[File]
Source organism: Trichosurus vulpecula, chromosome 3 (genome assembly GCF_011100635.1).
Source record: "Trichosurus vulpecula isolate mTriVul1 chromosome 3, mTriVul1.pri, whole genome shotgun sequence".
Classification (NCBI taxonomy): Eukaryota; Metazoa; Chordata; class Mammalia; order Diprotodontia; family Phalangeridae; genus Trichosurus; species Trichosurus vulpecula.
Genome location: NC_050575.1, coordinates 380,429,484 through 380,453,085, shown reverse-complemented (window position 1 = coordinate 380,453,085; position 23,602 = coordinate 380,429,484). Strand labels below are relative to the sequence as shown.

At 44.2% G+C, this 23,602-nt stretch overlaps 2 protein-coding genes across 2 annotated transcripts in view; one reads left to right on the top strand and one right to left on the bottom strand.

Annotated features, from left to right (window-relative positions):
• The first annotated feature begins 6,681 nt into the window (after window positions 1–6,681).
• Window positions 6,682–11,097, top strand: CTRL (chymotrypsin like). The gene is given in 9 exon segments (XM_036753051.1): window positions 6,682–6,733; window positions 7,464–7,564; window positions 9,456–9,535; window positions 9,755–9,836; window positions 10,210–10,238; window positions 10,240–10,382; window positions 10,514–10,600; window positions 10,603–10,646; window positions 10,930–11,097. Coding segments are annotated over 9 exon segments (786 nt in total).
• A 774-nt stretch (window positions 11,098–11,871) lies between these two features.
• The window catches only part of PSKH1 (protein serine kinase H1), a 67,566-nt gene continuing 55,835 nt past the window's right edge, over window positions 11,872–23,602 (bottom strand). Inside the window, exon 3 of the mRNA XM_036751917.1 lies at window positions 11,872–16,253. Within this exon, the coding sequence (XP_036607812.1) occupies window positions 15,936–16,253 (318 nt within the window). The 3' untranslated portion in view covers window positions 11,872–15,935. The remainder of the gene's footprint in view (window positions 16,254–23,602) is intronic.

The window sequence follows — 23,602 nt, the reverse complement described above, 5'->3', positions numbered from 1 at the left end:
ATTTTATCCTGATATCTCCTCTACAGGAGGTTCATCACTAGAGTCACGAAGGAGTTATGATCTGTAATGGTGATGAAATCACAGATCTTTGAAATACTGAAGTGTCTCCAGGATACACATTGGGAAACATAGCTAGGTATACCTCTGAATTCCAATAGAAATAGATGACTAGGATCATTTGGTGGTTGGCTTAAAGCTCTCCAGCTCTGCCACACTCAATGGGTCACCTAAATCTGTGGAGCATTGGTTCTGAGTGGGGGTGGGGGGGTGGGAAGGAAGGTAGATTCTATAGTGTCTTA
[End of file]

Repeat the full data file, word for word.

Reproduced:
Source organism: Trichosurus vulpecula, chromosome 3 (genome assembly GCF_011100635.1).
Source record: "Trichosurus vulpecula isolate mTriVul1 chromosome 3, mTriVul1.pri, whole genome shotgun sequence".
Classification (NCBI taxonomy): Eukaryota; Metazoa; Chordata; class Mammalia; order Diprotodontia; family Phalangeridae; genus Trichosurus; species Trichosurus vulpecula.
Genome location: NC_050575.1, coordinates 380,429,484 through 380,453,085, shown reverse-complemented (window position 1 = coordinate 380,453,085; position 23,602 = coordinate 380,429,484). Strand labels below are relative to the sequence as shown.

At 44.2% G+C, this 23,602-nt stretch overlaps 2 protein-coding genes across 2 annotated transcripts in view; one reads left to right on the top strand and one right to left on the bottom strand.

Annotated features, from left to right (window-relative positions):
• The first annotated feature begins 6,681 nt into the window (after window positions 1–6,681).
• Window positions 6,682–11,097, top strand: CTRL (chymotrypsin like). The gene is given in 9 exon segments (XM_036753051.1): window positions 6,682–6,733; window positions 7,464–7,564; window positions 9,456–9,535; window positions 9,755–9,836; window positions 10,210–10,238; window positions 10,240–10,382; window positions 10,514–10,600; window positions 10,603–10,646; window positions 10,930–11,097. Coding segments are annotated over 9 exon segments (786 nt in total).
• A 774-nt stretch (window positions 11,098–11,871) lies between these two features.
• The window catches only part of PSKH1 (protein serine kinase H1), a 67,566-nt gene continuing 55,835 nt past the window's right edge, over window positions 11,872–23,602 (bottom strand). Inside the window, exon 3 of the mRNA XM_036751917.1 lies at window positions 11,872–16,253. Within this exon, the coding sequence (XP_036607812.1) occupies window positions 15,936–16,253 (318 nt within the window). The 3' untranslated portion in view covers window positions 11,872–15,935. The remainder of the gene's footprint in view (window positions 16,254–23,602) is intronic.

The window sequence follows — 23,602 nt, the reverse complement described above, 5'->3', positions numbered from 1 at the left end:
ATTTTATCCTGATATCTCCTCTACAGGAGGTTCATCACTAGAGTCACGAAGGAGTTATGATCTGTAATGGTGATGAAATCACAGATCTTTGAAATACTGAAGTGTCTCCAGGATACACATTGGGAAACATAGCTAGGTATACCTCTGAATTCCAATAGAAATAGATGACTAGGATCATTTGGTGGTTGGCTTAAAGCTCTCCAGCTCTGCCACACTCAATGGGTCACCTAAATCTGTGGAGCATTGGTTCTGAGTGGGGGTGGGGGGGTGGGAAGGAAGGTAGATTCTATAGTGTCTTA